Then measure from the center out 1/2 of the width projection of the pergola. Repeat on the other side and then use the same method for the length projection dimensions. Mark all the spots. Using a chalk line, connect the marked spots and draw out a perimeter. If building a square pergola, remember to check the diagonal measurements. They should be the same from corner to corner. Adjust the corner marks as needed.
And there you have your post locations! Bolt in your concrete base brackets and you are ready to put up your posts and get to the heavy lifting.For more information on the next steps to take to build your own pergola, please click here and check out our step by step guide. We’ve gathered everything we’ve learned from thousands of hours of personal experience, consultations with contractors and research in online builder forums. We’ve made all the mistakes, and even made up a few new ones! Hopefully, you wont have to do that. With the right information at your fingertips you might even have some fine with your do it yourself pergola adventure.
Choosing which material to use to build your pergola is dependent on many factors. Budget, of course, would be the first. It is quite astonishing how different the prices can be even amongst the different timber varieties. For instance, in the drawing above there are 24 pieces of wood (4 posts, 8 knee braces, 4 beams, 8 rafters). Pressure treated pine would total around $400. Cedar would total $1,000 and redwood would break any budget! A similar vinyl pergola kit would run well over $1,000. So if you are determined to spend less than $1,000 is the pressure treated pine a valid option as far as durability and appearance compared to cedar?
Pressure treated pine definitely stands up to the durability test. As long as you make sure any ends you may have to cut to create your desired pergola design are also properly treated before final construction, then this very hard, solid wood will last for decades. We know of a properly drained set of pressure treated pine posts buried into concrete casings in the ground in an area of the country where the ground freezes that were still in fantastic shape after over twenty years. The old posts had to be removed to make room for a newer, larger pergola and even the timber that was in the ground was free of moisture damage.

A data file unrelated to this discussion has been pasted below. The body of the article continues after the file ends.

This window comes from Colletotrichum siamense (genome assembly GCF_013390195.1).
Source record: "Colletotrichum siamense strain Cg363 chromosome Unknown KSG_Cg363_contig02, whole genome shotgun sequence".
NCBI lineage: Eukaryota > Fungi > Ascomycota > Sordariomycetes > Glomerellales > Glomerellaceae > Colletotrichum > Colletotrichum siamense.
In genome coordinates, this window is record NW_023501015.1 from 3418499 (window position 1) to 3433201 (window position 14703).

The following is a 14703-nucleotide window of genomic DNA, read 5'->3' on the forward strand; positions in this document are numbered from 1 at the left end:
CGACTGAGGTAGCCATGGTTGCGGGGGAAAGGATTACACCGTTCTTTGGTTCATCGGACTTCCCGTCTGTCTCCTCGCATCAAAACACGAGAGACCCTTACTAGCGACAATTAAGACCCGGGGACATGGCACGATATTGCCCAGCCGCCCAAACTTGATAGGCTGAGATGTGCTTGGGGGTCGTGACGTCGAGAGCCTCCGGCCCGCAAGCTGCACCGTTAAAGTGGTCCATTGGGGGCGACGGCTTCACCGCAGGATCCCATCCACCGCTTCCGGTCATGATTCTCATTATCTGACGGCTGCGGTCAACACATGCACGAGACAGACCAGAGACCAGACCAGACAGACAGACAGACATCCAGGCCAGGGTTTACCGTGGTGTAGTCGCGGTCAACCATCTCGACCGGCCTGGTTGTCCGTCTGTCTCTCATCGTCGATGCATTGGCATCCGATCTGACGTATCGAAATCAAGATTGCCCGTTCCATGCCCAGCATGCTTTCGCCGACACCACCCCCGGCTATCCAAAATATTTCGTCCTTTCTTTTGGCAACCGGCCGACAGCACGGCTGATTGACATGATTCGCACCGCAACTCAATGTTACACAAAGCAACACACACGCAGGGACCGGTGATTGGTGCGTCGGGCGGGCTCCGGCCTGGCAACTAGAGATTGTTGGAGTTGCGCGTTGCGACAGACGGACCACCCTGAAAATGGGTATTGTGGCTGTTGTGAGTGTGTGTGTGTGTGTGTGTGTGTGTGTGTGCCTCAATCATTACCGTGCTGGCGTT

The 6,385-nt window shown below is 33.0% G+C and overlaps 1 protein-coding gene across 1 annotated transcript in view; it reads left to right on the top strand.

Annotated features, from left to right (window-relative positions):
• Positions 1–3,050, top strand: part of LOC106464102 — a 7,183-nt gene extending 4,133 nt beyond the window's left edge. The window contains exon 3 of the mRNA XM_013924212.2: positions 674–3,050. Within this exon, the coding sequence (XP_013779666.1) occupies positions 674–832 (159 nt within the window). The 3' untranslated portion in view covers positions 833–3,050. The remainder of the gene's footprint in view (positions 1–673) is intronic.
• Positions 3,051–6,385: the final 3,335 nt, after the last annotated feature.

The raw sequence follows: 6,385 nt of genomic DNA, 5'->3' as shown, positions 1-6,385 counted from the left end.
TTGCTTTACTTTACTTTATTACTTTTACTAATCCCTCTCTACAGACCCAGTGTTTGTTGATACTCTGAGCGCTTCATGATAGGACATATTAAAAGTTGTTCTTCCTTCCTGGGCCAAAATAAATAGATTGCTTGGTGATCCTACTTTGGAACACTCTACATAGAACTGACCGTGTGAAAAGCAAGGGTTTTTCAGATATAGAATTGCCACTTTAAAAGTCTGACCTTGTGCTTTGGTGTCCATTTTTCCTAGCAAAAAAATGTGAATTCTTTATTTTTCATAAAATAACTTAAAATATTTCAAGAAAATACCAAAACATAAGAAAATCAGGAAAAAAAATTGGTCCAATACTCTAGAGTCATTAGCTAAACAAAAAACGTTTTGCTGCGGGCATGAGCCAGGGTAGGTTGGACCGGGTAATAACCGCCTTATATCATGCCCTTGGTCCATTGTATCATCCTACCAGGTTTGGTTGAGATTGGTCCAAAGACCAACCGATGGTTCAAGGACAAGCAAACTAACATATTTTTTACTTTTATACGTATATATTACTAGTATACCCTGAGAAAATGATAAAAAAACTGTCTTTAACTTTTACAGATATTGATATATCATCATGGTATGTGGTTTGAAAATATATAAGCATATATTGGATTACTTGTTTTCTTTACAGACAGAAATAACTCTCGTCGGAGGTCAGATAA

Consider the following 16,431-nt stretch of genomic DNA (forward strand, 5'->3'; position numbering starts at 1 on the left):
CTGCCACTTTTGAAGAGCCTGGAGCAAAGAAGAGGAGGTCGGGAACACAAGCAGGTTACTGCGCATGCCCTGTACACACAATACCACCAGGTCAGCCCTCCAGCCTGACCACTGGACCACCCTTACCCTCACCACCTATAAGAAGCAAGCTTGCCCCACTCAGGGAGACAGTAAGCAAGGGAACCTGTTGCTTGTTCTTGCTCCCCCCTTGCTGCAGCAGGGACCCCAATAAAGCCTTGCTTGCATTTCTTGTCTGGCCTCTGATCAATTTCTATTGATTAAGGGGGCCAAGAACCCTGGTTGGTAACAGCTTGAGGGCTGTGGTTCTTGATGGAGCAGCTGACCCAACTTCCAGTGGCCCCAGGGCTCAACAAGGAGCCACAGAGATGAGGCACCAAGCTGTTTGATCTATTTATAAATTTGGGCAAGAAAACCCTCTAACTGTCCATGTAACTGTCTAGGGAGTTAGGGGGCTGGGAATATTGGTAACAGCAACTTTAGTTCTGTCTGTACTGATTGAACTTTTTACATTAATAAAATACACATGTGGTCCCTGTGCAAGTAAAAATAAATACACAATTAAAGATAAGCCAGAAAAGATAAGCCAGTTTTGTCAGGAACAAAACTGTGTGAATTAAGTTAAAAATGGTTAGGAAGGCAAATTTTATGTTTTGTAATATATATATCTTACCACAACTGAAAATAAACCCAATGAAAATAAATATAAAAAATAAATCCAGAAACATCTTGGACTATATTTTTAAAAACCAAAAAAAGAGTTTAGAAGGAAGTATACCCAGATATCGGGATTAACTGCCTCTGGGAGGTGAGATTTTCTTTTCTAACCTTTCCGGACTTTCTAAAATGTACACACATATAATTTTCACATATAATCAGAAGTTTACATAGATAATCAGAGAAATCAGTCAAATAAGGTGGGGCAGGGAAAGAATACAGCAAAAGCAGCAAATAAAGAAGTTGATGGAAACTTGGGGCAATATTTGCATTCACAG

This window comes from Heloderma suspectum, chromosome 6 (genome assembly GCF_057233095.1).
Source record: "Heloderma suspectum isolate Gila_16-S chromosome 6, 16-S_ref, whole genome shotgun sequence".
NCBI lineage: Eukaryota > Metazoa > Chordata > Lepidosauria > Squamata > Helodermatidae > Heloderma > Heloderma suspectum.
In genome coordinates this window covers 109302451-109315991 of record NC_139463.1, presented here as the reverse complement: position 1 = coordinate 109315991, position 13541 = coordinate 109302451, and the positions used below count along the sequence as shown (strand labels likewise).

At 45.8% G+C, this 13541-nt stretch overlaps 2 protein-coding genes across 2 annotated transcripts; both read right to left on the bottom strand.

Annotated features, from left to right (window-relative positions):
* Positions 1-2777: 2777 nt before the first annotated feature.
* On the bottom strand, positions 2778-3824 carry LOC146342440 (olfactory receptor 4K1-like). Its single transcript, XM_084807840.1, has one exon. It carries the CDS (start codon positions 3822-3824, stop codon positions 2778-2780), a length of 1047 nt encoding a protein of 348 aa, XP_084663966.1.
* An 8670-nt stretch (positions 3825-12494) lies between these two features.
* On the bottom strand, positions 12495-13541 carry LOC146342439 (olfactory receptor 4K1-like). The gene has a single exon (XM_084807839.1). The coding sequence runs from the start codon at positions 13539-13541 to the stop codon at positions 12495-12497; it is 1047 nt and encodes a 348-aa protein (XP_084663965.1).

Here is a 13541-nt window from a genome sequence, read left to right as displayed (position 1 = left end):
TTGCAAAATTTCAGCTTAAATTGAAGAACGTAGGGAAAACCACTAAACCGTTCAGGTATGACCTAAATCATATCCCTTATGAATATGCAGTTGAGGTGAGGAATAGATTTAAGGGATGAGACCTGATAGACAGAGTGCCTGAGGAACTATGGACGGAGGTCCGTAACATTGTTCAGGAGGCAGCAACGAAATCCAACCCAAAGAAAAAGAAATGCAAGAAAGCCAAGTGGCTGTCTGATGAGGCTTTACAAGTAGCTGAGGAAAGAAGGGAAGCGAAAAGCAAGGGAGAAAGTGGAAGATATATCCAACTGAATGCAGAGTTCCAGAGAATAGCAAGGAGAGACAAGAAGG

The bigger difference between the two materials is in their appearance. A pergola built from pressure treated pine will definitely look more rustic or natural. There could easily be visible knots in the wood. Now, the pieces can be either stained to a darker hue or painted, but that ads an extra level of ongoing maintenance as weather and wind will wear down the exterior layer and need freshening up. Cedar looks beautiful and elegant on its own without any staining or painting needed. It’s natural oils protect it just as well as pressure treating. If you are really determined to have the look of cedar, then shop around lumberyards for sales to try to bring the material cost down a little more. Otherwise, it may be completely worth it to spend the little bit of extra money to build a cedar pergola.
Pergola designs are endless. As soon as you start looking for one, you can easily be overwhelmed with the many options! Look at this one – could you have imagined those possibilities? Curved roof line, one wall with a set of screens you can open and close for privacy, post base accents, full lattice roof cover for extra shade and lights strung through them.
These options all together are probably quite expensive though probably not all that much more difficult to install on your own. The expense would just be in the extra material for the bases, wall & lattice pieces. Curving a roof is actually quite common with outdoor wood structures. Think of an arbor which nearly always has a curved roof. It might be a little more expensive and a little more complex planning out measurements for the proper angles, but the only pieces that are curved are the beams and rafters. Just choosing a curved roof design on your pergola would be enough to make it elegant and upscale.
The lattice slats can be purchased in sections and just attached to the rafters as you would simple, straight slat pieces. The purpose of it’s use here is to create more shade and the look of a more complete roof. The advantage is that they are very lightweight pieces and don’t add too much to the load that the posts and beam need to bear. A very creative solution.
The screen walls on a pergola are quite unusual. Since the houses here are close together, the homeowner’s were looking for a way to have greater privacy when they sit outside. The use of the screens that can open or close allows them to let in light if they want to, but to close it when they don’t. This addition is probably the most expensive one since they are solid screens with hinges that need to be properly installed. However, it is certainly something to consider if you privacy is an issue. If you only add this feature and eliminate the others it might not put you too much over budget.
The post bases are beautiful and since they are only used on two of the posts, probably not too high priced. It’s actually quite easy to attach base or top trim to posts even after a pergola is installed. These are simple trim pieces that can be nailed or screwed into place quite quickly.
If you are considering building your own pergola, here are 5 tips to follow before you get started.